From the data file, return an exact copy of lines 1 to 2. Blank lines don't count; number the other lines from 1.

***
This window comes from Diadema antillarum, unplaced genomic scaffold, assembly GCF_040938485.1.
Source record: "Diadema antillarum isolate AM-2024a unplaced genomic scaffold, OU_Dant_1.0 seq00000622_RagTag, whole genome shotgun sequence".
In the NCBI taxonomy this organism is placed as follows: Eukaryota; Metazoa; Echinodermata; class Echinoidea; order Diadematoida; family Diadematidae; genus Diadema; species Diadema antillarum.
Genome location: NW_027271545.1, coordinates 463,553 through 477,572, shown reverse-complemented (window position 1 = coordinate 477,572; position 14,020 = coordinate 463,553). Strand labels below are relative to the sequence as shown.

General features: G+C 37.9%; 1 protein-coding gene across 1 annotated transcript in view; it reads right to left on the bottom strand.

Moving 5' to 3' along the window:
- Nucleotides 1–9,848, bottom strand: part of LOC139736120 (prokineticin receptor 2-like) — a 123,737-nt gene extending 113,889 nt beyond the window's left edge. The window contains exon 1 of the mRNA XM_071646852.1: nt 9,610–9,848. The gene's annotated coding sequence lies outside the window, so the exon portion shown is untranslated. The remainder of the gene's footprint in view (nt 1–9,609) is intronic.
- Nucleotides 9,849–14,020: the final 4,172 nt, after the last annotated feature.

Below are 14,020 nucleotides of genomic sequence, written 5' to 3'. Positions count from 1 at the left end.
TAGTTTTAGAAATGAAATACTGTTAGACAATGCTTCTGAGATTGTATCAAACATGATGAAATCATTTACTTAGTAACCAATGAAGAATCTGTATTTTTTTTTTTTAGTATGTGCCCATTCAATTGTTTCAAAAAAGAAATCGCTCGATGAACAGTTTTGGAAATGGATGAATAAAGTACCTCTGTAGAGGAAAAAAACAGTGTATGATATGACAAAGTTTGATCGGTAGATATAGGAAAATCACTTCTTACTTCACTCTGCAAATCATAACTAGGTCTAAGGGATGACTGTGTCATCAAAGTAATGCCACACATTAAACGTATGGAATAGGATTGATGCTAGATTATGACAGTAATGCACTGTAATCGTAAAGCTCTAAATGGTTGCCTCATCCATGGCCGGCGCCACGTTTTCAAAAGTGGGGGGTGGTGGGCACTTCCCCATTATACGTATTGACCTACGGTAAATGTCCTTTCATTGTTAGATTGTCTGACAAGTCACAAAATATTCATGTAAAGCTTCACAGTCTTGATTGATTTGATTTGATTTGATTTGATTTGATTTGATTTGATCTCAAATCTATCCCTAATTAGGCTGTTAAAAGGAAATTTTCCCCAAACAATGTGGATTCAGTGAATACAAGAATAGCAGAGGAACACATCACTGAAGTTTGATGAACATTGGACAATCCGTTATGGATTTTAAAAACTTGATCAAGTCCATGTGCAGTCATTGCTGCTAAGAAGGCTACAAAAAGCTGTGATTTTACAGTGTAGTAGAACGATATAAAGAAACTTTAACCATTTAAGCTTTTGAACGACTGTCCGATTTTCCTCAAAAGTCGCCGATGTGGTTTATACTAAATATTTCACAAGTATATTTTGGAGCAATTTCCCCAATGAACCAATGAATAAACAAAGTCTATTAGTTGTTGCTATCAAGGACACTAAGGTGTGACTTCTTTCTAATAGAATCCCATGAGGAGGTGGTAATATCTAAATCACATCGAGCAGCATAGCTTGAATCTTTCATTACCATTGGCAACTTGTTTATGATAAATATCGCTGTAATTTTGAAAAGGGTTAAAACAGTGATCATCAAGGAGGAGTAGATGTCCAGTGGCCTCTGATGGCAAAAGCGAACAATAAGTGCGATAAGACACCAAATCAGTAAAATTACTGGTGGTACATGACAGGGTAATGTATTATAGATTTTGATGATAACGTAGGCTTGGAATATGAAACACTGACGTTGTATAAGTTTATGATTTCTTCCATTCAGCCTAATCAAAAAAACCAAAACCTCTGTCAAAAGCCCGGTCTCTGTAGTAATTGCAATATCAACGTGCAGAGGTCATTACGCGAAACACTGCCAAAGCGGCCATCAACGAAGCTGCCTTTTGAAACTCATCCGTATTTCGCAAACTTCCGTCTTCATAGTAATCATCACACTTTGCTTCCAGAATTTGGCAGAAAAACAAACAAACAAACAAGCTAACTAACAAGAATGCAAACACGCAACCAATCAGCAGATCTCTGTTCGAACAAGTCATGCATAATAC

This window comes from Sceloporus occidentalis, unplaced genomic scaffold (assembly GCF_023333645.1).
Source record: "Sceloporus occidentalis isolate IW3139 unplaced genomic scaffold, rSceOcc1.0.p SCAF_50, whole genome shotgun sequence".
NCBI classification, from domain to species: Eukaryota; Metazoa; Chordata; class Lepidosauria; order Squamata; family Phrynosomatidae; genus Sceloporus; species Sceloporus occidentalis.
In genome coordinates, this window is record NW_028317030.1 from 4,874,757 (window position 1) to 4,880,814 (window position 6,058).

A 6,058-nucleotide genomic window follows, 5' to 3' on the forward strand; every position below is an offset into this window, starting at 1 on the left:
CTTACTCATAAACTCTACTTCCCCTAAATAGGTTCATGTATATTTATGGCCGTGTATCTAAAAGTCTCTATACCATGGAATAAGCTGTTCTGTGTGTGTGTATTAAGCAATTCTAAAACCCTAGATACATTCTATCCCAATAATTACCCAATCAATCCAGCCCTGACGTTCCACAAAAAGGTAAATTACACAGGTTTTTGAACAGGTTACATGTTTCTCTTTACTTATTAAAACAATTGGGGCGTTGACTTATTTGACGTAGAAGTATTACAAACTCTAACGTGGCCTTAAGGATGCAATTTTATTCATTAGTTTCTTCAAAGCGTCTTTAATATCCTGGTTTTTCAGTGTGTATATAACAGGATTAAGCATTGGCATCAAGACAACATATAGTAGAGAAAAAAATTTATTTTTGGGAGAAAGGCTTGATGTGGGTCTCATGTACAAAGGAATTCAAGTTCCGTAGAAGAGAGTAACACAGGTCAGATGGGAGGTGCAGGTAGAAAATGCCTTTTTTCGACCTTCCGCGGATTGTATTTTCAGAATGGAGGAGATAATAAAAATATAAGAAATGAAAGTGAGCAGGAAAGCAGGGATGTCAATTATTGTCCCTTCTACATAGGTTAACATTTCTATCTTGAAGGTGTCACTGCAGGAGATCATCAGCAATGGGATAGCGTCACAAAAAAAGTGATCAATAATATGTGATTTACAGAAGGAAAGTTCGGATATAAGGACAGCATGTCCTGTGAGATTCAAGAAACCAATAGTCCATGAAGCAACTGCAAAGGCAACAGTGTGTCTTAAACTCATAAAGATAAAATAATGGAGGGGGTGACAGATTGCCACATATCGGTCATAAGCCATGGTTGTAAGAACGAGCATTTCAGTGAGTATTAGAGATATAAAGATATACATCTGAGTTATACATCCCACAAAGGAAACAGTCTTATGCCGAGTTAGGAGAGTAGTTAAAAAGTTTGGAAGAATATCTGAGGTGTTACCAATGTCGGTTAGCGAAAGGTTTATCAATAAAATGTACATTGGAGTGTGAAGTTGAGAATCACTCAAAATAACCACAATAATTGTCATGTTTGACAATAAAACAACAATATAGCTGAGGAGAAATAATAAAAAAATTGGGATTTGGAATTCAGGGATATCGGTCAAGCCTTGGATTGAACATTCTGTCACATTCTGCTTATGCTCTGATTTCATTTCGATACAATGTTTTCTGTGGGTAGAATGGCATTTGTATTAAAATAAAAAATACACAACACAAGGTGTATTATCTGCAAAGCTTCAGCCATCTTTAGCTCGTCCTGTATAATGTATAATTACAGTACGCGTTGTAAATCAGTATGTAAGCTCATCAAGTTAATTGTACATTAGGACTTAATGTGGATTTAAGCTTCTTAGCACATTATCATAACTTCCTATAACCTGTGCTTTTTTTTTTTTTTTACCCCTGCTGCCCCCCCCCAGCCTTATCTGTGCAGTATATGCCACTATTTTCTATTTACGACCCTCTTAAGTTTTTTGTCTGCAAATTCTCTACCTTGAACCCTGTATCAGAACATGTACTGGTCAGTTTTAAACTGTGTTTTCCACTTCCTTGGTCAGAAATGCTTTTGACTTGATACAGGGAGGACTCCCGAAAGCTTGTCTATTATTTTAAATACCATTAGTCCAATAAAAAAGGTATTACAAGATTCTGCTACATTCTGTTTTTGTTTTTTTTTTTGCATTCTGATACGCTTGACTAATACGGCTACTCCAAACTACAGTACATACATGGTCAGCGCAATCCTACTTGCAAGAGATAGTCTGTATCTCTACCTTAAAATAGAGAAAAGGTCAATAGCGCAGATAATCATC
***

This window comes from Diadema antillarum, unplaced genomic scaffold, assembly GCF_040938485.1.
Source record: "Diadema antillarum isolate AM-2024a unplaced genomic scaffold, OU_Dant_1.0 seq00000622_RagTag, whole genome shotgun sequence".